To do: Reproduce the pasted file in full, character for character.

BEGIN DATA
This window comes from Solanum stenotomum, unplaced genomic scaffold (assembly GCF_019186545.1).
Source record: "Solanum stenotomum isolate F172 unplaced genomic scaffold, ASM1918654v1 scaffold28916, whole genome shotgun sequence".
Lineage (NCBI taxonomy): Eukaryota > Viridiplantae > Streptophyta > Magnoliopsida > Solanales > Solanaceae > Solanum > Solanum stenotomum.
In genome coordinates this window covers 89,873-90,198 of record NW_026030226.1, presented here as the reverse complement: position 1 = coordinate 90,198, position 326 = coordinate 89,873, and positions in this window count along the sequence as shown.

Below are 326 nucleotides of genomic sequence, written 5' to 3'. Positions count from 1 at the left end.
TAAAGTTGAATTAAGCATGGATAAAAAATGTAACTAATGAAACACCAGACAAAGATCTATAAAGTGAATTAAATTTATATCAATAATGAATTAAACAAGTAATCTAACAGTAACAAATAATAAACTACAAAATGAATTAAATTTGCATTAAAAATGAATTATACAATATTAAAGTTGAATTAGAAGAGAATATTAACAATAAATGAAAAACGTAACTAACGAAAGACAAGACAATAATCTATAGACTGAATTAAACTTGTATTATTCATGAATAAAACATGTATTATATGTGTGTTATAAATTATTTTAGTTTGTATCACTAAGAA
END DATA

This window comes from Solanum stenotomum, unplaced genomic scaffold (assembly GCF_019186545.1).
Source record: "Solanum stenotomum isolate F172 unplaced genomic scaffold, ASM1918654v1 scaffold28916, whole genome shotgun sequence".
Lineage (NCBI taxonomy): Eukaryota > Viridiplantae > Streptophyta > Magnoliopsida > Solanales > Solanaceae > Solanum > Solanum stenotomum.
In genome coordinates this window covers 89,873-90,198 of record NW_026030226.1, presented here as the reverse complement: position 1 = coordinate 90,198, position 326 = coordinate 89,873, and positions in this window count along the sequence as shown.

Below are 326 nucleotides of genomic sequence, written 5' to 3'. Positions count from 1 at the left end.
TAAAGTTGAATTAAGCATGGATAAAAAATGTAACTAATGAAACACCAGACAAAGATCTATAAAGTGAATTAAATTTATATCAATAATGAATTAAACAAGTAATCTAACAGTAACAAATAATAAACTACAAAATGAATTAAATTTGCATTAAAAATGAATTATACAATATTAAAGTTGAATTAGAAGAGAATATTAACAATAAATGAAAAACGTAACTAACGAAAGACAAGACAATAATCTATAGACTGAATTAAACTTGTATTATTCATGAATAAAACATGTATTATATGTGTGTTATAAATTATTTTAGTTTGTATCACTAAGAA